1. A couple of regretful if relevant instances of control backfiring when it comes to children. The first was reported in The NY Times Motherlode blog:

“A newly released poll from the University of Michigan C.S. Mott Children’s Hospital finds that parents look at their children with blinders on, while looking at other children accusingly.”

If you read the comments, you’ll find a sad litany of parental judgment/overinvolvement shutting down the lines of communication with their children, which in turn feeds substance abuse. Not that parents can ever “get this right,” just that there appears to be a relationship between inflated views of our loved ones and dishonesty, overattachment and unhappiness, strictness and rebellion, etc. The discussion also touches on issues of addiction.

Second, Boing Boing gave us an update on the latest counterproductive attempt to curb teen misbehaviour via external means in their post, “Teen Driving Restrictions Don’t Have as Big an Impact as Intended”, ht JD:

Basically, over the past few decades, several states have placed stringent limits on teenage drivers—usually when they can drive, and who they can drive with. The idea was to separate first-time drivers from risky driving situations, and a lot of people assumed these measures were saving lives. Instead, we now know, the rules merely shifted when the deadly accidents happened. Some lives were saved. But, in general, the results were pretty much a wash.

2. The reviews for Whit Stillman’s Damsels in Distress are trickling in (Damsels showed at both the Toronto and Venice film festivals this week), and they’re a bit more mixed. But mixed in a good way! That is, some critics appear confounded by Whit’s layered irony and mannered characters – which is certainly nothing new. I’m utterly confident that Leslie Felperin in Variety speaks the truth: Those inclined to dislike Stillman’s work won’t be persuaded otherwise by Damsels, but fans will be more than satisfied. I’m most intrigued by the reports of Damsels’ screwball tone. More soon. I for one was heartened to hear that Whit is still planning to go ahead with his Jamaican gospel movie, Dancing Mood.

3. We’ve posted on objectivist novelist/thinker Ayn Rand a number of times before. But nothing prepared me for the article that came across my desk this week reproducing the notes Rand wrote in her copy of C.S. Lewis’ The Abolition of Man. Let’s just say she refers to him as an “abysmal bastard” on page 35 and it pretty goes from there. Very entertaining stuff, ht RB.

4. Needless to say, Rand would not be too thrilled with the great overview of the current discourse on free will vs. determinism that appeared on nature.com last week. It’s full of interesting experiments and soundbites, one of my favorite coming toward the end, ht CR and JD:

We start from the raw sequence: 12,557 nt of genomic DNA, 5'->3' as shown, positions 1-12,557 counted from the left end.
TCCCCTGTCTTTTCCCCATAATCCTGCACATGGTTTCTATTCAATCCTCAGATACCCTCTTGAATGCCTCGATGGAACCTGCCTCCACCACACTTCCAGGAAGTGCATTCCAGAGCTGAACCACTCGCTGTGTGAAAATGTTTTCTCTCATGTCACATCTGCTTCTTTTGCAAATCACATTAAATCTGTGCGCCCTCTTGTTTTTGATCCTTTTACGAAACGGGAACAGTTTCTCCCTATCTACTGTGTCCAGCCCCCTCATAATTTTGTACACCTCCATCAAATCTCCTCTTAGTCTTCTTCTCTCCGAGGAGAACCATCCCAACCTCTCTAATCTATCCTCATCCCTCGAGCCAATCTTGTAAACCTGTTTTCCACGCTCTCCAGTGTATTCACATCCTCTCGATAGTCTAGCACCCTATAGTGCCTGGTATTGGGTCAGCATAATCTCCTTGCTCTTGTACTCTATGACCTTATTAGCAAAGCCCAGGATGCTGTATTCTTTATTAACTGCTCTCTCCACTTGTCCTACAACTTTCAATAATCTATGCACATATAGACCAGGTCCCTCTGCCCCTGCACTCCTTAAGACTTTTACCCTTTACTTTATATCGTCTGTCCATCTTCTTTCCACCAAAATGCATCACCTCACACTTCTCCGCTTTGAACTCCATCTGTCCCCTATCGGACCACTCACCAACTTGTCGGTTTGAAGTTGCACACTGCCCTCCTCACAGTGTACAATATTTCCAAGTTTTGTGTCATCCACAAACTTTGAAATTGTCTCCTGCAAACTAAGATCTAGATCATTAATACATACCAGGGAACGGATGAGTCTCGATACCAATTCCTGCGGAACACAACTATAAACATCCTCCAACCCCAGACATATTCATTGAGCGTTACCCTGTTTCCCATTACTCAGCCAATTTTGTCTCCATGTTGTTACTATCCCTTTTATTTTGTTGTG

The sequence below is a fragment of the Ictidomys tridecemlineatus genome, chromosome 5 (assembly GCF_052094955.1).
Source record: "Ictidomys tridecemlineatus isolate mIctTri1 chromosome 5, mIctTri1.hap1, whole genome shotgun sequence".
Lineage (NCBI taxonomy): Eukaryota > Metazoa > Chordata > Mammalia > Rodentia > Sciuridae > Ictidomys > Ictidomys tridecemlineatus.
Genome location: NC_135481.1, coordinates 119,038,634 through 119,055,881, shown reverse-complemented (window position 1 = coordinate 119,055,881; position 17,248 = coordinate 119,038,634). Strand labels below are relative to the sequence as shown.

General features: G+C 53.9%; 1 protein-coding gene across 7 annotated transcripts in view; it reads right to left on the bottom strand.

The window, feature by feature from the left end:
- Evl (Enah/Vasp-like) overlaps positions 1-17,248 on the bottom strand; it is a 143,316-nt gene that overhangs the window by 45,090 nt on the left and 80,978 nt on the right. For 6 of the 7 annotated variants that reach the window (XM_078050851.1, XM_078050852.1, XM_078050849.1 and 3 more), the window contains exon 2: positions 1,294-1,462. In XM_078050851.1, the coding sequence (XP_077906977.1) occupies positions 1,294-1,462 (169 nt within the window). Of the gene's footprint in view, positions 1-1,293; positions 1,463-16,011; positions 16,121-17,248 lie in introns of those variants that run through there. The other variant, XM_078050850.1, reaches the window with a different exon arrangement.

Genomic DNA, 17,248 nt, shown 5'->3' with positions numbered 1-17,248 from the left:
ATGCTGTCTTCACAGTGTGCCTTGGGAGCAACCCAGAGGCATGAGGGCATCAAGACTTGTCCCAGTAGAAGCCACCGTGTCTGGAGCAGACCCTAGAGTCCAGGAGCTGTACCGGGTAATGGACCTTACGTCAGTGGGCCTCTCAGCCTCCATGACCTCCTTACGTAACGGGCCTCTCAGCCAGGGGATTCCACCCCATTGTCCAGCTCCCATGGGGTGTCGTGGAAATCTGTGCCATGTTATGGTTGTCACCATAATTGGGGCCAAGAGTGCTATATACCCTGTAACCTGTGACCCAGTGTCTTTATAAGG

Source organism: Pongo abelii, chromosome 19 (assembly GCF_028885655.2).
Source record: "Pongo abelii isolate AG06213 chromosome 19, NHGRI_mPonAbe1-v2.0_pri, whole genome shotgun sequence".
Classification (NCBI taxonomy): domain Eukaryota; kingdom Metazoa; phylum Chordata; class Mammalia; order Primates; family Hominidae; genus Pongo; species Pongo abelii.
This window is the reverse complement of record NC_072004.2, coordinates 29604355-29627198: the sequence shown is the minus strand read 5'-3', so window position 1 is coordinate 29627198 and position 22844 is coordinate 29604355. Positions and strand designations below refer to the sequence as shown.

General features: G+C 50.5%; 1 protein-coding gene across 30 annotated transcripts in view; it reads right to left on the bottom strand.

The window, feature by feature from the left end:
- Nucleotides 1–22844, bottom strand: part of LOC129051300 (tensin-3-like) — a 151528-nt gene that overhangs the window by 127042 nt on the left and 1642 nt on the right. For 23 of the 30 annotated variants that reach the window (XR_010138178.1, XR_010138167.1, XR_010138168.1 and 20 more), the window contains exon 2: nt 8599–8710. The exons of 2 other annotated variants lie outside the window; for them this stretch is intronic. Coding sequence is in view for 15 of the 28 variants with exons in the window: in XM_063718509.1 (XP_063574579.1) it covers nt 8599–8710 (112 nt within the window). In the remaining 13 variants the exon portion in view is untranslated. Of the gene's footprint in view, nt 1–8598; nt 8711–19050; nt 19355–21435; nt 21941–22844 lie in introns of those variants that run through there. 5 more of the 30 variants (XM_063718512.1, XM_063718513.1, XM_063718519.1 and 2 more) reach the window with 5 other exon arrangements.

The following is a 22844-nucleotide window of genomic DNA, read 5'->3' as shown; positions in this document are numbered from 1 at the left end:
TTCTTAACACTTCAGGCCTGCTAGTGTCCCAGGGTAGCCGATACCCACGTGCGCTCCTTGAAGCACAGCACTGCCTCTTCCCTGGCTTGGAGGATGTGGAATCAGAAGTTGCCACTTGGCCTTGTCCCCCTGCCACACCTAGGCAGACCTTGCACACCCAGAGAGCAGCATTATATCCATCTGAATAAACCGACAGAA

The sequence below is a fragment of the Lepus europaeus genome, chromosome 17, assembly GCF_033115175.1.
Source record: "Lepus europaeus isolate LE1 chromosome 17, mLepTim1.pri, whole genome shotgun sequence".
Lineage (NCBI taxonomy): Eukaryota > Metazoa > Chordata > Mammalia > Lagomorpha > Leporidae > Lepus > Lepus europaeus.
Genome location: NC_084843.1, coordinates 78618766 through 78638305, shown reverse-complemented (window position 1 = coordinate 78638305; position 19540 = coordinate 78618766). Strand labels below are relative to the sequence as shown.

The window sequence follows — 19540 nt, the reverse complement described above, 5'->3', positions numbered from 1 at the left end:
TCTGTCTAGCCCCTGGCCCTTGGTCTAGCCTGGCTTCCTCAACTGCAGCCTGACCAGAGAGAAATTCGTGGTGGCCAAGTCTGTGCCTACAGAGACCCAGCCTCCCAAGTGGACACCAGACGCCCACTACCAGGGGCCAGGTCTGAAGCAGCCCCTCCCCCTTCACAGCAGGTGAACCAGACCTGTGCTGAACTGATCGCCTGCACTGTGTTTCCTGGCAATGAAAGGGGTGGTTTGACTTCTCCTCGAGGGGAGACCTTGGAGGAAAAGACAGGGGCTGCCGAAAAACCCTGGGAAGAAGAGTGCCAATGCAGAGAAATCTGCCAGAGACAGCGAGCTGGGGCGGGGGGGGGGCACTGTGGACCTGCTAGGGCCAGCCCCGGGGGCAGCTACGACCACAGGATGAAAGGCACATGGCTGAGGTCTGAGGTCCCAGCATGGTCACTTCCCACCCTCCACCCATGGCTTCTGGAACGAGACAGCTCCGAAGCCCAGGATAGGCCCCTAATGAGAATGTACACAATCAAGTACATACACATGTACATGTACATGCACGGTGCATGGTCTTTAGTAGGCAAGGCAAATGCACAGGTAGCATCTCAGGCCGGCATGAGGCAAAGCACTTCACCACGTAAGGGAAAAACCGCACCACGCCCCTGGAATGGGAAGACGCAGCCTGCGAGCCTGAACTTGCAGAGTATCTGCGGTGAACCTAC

“Perhaps, denying free will simply provides the ultimate excuse to behave as one likes,” Vohs and Schooler suggested.

Another worthy dispatch from the intersection of philosophy and neuroscience comes to us from the Edge, via a video of Daniel Kahneman speaking about “The Marvels and Flaws of Intuitive Thinking.” Kahneman basically argues that humans have two minds: one which processes information so quickly that we don’t realize any process took place. The other is our conscious mind, i.e. the things we deliberately think about. According to Kahneman, most of us suffer from the delusion that the conscious mind is the only mind, ht JD.

5. In humor, now that the 10th anniversary of 9/11 is behind us, perhaps it’s time to revisit that brilliant Onion article from 2004, “Osama bin Laden Found Inside Each of Us”:

“For more than two years, we combed the Middle East looking for bin Laden,” [Donald] Rumsfeld said. “Frankly, it was starting to be an embarrassment. You can imagine our surprise when we finally found him hiding deep inside the darkest recesses of each and every one of our souls.”

Otherwise, I defy you not to chuckle when reading about Nicolas Cage’s inspiration for his new film.

6. Also in movies, we failed to mention actress Vera Farmiga’s directorial debut, Higher Ground, which tells the story of an Evangelical woman in spiritual crisis, and does so apparently without partonizing or sentimentalizing Christians. I had read an interview somewhere after the release of Up In The Air where Farmiga mentioned her faith, but still, The New Yorker review caught me off guard. Then The Times‘ write-up landed the film on my Netflix queue:

Movies about belief and believers frequently succumb to woozy piety or brittle contempt, but “Higher Ground” belongs, along with Robert Duvall’s “Apostle” and Michael Tolkin’s underappreciated “Rapture,” among the elect. Focused with sympathetic intensity on the ordeal of a single soul, it illuminates, as though from within, a complex spiritual struggle.

Slate posted a fascinating piece on Orson Welles’ tragically compromised “lost treasure,” The Magnificent Ambersons, which is finally getting a DVD release as part of the ultra-impressive new blu-ray of Citizen Kane. Finally, Tom McCarthy’s Win Win arrives on Netflix this coming week, and I could not recommend it more highly, both from a Mockingbird standpoint (adoption, grace, performance, self-defeat, etc) but an aesthetic one as well – plus, it’s really funny.

BONUS TRAILERS: